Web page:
Emojis are becoming more common in the workplace, but not everyone is giving them a 'thumbs up', according to new research.
Research released on World Emoji Day shows people are using them in their private life, but aren't so sure once they get into the office.
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"Especially amongst young people, use of emojis on a day to day basis is very high, probably almost universal," linguistics professor Miriam Meyerhoff told Newshub.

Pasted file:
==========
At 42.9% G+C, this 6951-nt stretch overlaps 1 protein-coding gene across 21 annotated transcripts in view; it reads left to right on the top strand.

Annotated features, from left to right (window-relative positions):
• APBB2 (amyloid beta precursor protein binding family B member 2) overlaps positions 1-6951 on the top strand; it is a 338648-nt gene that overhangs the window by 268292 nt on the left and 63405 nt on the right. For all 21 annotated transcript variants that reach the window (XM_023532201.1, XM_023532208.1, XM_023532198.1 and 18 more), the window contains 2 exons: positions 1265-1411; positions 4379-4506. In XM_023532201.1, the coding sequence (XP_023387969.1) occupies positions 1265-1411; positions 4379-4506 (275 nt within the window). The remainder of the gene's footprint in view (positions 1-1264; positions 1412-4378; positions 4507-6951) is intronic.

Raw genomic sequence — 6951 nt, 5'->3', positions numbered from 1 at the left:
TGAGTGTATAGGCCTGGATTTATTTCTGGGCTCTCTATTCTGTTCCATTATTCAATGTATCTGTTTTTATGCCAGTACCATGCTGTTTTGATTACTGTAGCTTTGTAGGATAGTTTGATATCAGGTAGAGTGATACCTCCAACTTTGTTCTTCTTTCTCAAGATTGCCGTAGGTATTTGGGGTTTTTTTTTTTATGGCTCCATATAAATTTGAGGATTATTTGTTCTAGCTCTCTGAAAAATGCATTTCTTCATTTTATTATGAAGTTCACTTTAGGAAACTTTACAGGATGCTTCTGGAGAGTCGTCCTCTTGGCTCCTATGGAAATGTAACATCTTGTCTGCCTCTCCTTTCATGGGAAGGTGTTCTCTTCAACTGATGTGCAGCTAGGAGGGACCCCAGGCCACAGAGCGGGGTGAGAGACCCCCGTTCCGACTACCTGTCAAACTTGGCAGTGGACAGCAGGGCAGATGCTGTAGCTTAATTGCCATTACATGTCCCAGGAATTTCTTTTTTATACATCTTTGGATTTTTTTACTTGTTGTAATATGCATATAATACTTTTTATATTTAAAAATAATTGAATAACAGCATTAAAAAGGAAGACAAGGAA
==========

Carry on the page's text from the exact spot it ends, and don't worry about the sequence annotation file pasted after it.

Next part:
"But within the workplace there's quite a strong feeling that using emojis is either inappropriate or unprofessional."
On top of this people sometimes miss the mark, with half of people admitting to using them in the wrong context and others having to explain the joke.
"People in the 16-24 age group, about two-thirds of them have said that they have at some point had to explain what an emoji meant," Prof Meyerhoff said.
One-in-three people said emoji use changes their perception of their colleagues, but Prof Meyerhoff thinks workplaces will get used to the tiny pictures in place of words one day.
"Seventy-one percent of women are using them and we know from research in linguistics that most language change is led by young women."
The research was released by 2degrees.